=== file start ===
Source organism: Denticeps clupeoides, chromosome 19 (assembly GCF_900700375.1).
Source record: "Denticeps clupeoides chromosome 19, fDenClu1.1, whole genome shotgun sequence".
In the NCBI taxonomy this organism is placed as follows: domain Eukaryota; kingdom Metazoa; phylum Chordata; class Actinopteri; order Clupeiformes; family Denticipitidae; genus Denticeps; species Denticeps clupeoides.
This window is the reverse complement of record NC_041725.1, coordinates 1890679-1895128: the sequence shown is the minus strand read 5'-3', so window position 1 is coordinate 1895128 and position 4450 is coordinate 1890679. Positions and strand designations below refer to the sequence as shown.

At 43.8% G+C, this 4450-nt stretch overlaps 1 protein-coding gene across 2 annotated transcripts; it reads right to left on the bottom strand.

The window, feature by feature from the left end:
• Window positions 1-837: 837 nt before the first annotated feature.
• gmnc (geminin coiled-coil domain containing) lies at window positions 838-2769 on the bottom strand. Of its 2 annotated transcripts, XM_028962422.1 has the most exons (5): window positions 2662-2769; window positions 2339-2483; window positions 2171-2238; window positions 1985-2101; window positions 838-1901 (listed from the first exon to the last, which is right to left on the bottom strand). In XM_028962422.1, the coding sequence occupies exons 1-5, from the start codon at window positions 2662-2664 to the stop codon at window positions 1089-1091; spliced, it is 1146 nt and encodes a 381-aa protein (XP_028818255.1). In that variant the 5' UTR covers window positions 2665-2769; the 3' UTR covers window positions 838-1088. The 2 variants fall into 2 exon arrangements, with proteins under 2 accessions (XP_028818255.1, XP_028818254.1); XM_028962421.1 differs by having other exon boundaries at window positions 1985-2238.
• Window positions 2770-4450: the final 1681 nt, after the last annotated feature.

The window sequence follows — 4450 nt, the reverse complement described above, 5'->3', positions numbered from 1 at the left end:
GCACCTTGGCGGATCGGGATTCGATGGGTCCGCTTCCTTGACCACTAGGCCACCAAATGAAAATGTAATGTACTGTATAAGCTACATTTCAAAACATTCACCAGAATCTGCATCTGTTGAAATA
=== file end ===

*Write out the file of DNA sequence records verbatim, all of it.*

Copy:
Source organism: Denticeps clupeoides, chromosome 19 (assembly GCF_900700375.1).
Source record: "Denticeps clupeoides chromosome 19, fDenClu1.1, whole genome shotgun sequence".
In the NCBI taxonomy this organism is placed as follows: domain Eukaryota; kingdom Metazoa; phylum Chordata; class Actinopteri; order Clupeiformes; family Denticipitidae; genus Denticeps; species Denticeps clupeoides.
This window is the reverse complement of record NC_041725.1, coordinates 1890679-1895128: the sequence shown is the minus strand read 5'-3', so window position 1 is coordinate 1895128 and position 4450 is coordinate 1890679. Positions and strand designations below refer to the sequence as shown.

At 43.8% G+C, this 4450-nt stretch overlaps 1 protein-coding gene across 2 annotated transcripts; it reads right to left on the bottom strand.

The window, feature by feature from the left end:
• Window positions 1-837: 837 nt before the first annotated feature.
• gmnc (geminin coiled-coil domain containing) lies at window positions 838-2769 on the bottom strand. Of its 2 annotated transcripts, XM_028962422.1 has the most exons (5): window positions 2662-2769; window positions 2339-2483; window positions 2171-2238; window positions 1985-2101; window positions 838-1901 (listed from the first exon to the last, which is right to left on the bottom strand). In XM_028962422.1, the coding sequence occupies exons 1-5, from the start codon at window positions 2662-2664 to the stop codon at window positions 1089-1091; spliced, it is 1146 nt and encodes a 381-aa protein (XP_028818255.1). In that variant the 5' UTR covers window positions 2665-2769; the 3' UTR covers window positions 838-1088. The 2 variants fall into 2 exon arrangements, with proteins under 2 accessions (XP_028818255.1, XP_028818254.1); XM_028962421.1 differs by having other exon boundaries at window positions 1985-2238.
• Window positions 2770-4450: the final 1681 nt, after the last annotated feature.

The window sequence follows — 4450 nt, the reverse complement described above, 5'->3', positions numbered from 1 at the left end:
GCACCTTGGCGGATCGGGATTCGATGGGTCCGCTTCCTTGACCACTAGGCCACCAAATGAAAATGTAATGTACTGTATAAGCTACATTTCAAAACATTCACCAGAATCTGCATCTGTTGAAATA